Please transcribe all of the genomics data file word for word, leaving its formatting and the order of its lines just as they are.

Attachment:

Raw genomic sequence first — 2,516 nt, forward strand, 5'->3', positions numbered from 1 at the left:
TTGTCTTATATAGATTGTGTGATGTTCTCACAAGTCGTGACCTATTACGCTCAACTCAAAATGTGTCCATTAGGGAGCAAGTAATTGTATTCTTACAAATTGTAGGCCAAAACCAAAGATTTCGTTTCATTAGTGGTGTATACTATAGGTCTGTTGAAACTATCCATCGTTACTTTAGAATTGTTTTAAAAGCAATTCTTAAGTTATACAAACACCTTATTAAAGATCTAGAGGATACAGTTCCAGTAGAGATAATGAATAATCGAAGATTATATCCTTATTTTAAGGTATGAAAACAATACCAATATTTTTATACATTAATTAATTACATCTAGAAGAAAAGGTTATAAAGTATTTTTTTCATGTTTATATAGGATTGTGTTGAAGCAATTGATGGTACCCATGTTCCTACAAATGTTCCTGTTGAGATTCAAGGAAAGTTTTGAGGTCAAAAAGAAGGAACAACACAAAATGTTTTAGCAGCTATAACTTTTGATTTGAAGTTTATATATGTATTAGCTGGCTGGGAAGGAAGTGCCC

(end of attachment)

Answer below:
Raw genomic sequence first — 2,516 nt, forward strand, 5'->3', positions numbered from 1 at the left:
TTGTCTTATATAGATTGTGTGATGTTCTCACAAGTCGTGACCTATTACGCTCAACTCAAAATGTGTCCATTAGGGAGCAAGTAATTGTATTCTTACAAATTGTAGGCCAAAACCAAAGATTTCGTTTCATTAGTGGTGTATACTATAGGTCTGTTGAAACTATCCATCGTTACTTTAGAATTGTTTTAAAAGCAATTCTTAAGTTATACAAACACCTTATTAAAGATCTAGAGGATACAGTTCCAGTAGAGATAATGAATAATCGAAGATTATATCCTTATTTTAAGGTATGAAAACAATACCAATATTTTTATACATTAATTAATTACATCTAGAAGAAAAGGTTATAAAGTATTTTTTTCATGTTTATATAGGATTGTGTTGAAGCAATTGATGGTACCCATGTTCCTACAAATGTTCCTGTTGAGATTCAAGGAAAGTTTTGAGGTCAAAAAGAAGGAACAACACAAAATGTTTTAGCAGCTATAACTTTTGATTTGAAGTTTATATATGTATTAGCTGGCTGGGAAGGAAGTGCCC